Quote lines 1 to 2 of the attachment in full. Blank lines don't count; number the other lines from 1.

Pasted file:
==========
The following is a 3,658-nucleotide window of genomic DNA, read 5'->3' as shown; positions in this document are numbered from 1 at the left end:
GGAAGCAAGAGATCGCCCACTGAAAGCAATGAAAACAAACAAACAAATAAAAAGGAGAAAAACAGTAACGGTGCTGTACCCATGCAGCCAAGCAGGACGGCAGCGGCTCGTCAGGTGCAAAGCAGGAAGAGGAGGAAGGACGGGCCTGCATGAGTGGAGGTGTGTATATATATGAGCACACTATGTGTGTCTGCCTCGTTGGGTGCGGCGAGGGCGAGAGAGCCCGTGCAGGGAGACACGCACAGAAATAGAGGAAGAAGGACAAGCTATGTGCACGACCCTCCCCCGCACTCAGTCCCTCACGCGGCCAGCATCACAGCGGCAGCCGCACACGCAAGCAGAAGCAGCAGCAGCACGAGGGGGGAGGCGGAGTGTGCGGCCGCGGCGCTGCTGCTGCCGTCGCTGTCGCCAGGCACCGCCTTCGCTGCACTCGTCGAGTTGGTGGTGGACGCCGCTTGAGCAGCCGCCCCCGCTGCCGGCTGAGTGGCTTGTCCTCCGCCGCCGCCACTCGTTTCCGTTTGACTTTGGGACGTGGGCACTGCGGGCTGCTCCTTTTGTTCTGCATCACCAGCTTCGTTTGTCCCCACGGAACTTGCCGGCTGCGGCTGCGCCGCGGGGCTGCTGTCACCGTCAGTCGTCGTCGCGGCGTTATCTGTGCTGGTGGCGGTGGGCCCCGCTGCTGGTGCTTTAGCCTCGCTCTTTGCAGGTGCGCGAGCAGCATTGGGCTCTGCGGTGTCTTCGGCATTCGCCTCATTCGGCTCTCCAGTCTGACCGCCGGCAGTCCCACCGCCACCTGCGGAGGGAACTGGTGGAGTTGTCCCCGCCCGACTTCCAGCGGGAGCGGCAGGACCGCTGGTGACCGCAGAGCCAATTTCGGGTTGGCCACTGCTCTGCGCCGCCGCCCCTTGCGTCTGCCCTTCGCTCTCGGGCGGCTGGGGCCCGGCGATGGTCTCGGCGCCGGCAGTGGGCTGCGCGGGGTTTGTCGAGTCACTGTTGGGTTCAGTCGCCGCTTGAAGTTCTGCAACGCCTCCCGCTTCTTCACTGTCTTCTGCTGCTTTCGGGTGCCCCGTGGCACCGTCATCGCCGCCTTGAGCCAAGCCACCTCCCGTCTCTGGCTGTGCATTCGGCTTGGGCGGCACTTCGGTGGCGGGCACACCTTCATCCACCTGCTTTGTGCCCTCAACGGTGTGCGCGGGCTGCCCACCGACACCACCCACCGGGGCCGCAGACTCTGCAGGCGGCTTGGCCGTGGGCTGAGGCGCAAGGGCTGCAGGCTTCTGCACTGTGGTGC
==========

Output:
The following is a 3,658-nucleotide window of genomic DNA, read 5'->3' as shown; positions in this document are numbered from 1 at the left end:
GGAAGCAAGAGATCGCCCACTGAAAGCAATGAAAACAAACAAACAAATAAAAAGGAGAAAAACAGTAACGGTGCTGTACCCATGCAGCCAAGCAGGACGGCAGCGGCTCGTCAGGTGCAAAGCAGGAAGAGGAGGAAGGACGGGCCTGCATGAGTGGAGGTGTGTATATATATGAGCACACTATGTGTGTCTGCCTCGTTGGGTGCGGCGAGGGCGAGAGAGCCCGTGCAGGGAGACACGCACAGAAATAGAGGAAGAAGGACAAGCTATGTGCACGACCCTCCCCCGCACTCAGTCCCTCACGCGGCCAGCATCACAGCGGCAGCCGCACACGCAAGCAGAAGCAGCAGCAGCACGAGGGGGGAGGCGGAGTGTGCGGCCGCGGCGCTGCTGCTGCCGTCGCTGTCGCCAGGCACCGCCTTCGCTGCACTCGTCGAGTTGGTGGTGGACGCCGCTTGAGCAGCCGCCCCCGCTGCCGGCTGAGTGGCTTGTCCTCCGCCGCCGCCACTCGTTTCCGTTTGACTTTGGGACGTGGGCACTGCGGGCTGCTCCTTTTGTTCTGCATCACCAGCTTCGTTTGTCCCCACGGAACTTGCCGGCTGCGGCTGCGCCGCGGGGCTGCTGTCACCGTCAGTCGTCGTCGCGGCGTTATCTGTGCTGGTGGCGGTGGGCCCCGCTGCTGGTGCTTTAGCCTCGCTCTTTGCAGGTGCGCGAGCAGCATTGGGCTCTGCGGTGTCTTCGGCATTCGCCTCATTCGGCTCTCCAGTCTGACCGCCGGCAGTCCCACCGCCACCTGCGGAGGGAACTGGTGGAGTTGTCCCCGCCCGACTTCCAGCGGGAGCGGCAGGACCGCTGGTGACCGCAGAGCCAATTTCGGGTTGGCCACTGCTCTGCGCCGCCGCCCCTTGCGTCTGCCCTTCGCTCTCGGGCGGCTGGGGCCCGGCGATGGTCTCGGCGCCGGCAGTGGGCTGCGCGGGGTTTGTCGAGTCACTGTTGGGTTCAGTCGCCGCTTGAAGTTCTGCAACGCCTCCCGCTTCTTCACTGTCTTCTGCTGCTTTCGGGTGCCCCGTGGCACCGTCATCGCCGCCTTGAGCCAAGCCACCTCCCGTCTCTGGCTGTGCATTCGGCTTGGGCGGCACTTCGGTGGCGGGCACACCTTCATCCACCTGCTTTGTGCCCTCAACGGTGTGCGCGGGCTGCCCACCGACACCACCCACCGGGGCCGCAGACTCTGCAGGCGGCTTGGCCGTGGGCTGAGGCGCAAGGGCTGCAGGCTTCTGCACTGTGGTGC